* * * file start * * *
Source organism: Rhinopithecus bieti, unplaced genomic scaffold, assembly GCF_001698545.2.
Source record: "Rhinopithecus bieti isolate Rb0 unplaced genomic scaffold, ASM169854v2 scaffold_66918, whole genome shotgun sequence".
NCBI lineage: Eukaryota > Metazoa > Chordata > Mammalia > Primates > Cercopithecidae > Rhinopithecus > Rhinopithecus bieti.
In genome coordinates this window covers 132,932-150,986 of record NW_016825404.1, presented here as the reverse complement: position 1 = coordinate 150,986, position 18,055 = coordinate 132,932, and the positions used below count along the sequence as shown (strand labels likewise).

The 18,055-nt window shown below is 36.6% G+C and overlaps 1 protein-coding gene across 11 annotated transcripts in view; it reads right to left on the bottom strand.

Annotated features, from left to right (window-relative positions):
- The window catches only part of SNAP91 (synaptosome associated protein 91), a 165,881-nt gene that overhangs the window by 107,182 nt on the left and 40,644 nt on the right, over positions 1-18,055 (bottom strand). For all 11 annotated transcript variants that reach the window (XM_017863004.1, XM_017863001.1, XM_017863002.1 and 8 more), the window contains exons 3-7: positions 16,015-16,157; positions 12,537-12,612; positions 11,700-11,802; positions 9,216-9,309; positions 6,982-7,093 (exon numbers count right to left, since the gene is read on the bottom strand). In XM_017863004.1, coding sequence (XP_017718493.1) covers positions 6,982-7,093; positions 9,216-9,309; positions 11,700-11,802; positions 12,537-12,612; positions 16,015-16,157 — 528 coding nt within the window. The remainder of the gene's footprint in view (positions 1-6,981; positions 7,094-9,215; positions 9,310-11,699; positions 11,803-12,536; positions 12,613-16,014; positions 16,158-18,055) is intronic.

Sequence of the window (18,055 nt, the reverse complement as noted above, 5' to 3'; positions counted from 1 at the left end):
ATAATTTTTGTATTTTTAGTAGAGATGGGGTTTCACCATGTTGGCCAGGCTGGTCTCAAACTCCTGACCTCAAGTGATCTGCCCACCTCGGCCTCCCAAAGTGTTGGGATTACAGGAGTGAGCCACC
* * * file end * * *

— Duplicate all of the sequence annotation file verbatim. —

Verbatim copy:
Source organism: Rhinopithecus bieti, unplaced genomic scaffold, assembly GCF_001698545.2.
Source record: "Rhinopithecus bieti isolate Rb0 unplaced genomic scaffold, ASM169854v2 scaffold_66918, whole genome shotgun sequence".
NCBI lineage: Eukaryota > Metazoa > Chordata > Mammalia > Primates > Cercopithecidae > Rhinopithecus > Rhinopithecus bieti.
In genome coordinates this window covers 132,932-150,986 of record NW_016825404.1, presented here as the reverse complement: position 1 = coordinate 150,986, position 18,055 = coordinate 132,932, and the positions used below count along the sequence as shown (strand labels likewise).

The 18,055-nt window shown below is 36.6% G+C and overlaps 1 protein-coding gene across 11 annotated transcripts in view; it reads right to left on the bottom strand.

Annotated features, from left to right (window-relative positions):
- The window catches only part of SNAP91 (synaptosome associated protein 91), a 165,881-nt gene that overhangs the window by 107,182 nt on the left and 40,644 nt on the right, over positions 1-18,055 (bottom strand). For all 11 annotated transcript variants that reach the window (XM_017863004.1, XM_017863001.1, XM_017863002.1 and 8 more), the window contains exons 3-7: positions 16,015-16,157; positions 12,537-12,612; positions 11,700-11,802; positions 9,216-9,309; positions 6,982-7,093 (exon numbers count right to left, since the gene is read on the bottom strand). In XM_017863004.1, coding sequence (XP_017718493.1) covers positions 6,982-7,093; positions 9,216-9,309; positions 11,700-11,802; positions 12,537-12,612; positions 16,015-16,157 — 528 coding nt within the window. The remainder of the gene's footprint in view (positions 1-6,981; positions 7,094-9,215; positions 9,310-11,699; positions 11,803-12,536; positions 12,613-16,014; positions 16,158-18,055) is intronic.

Sequence of the window (18,055 nt, the reverse complement as noted above, 5' to 3'; positions counted from 1 at the left end):
ATAATTTTTGTATTTTTAGTAGAGATGGGGTTTCACCATGTTGGCCAGGCTGGTCTCAAACTCCTGACCTCAAGTGATCTGCCCACCTCGGCCTCCCAAAGTGTTGGGATTACAGGAGTGAGCCACC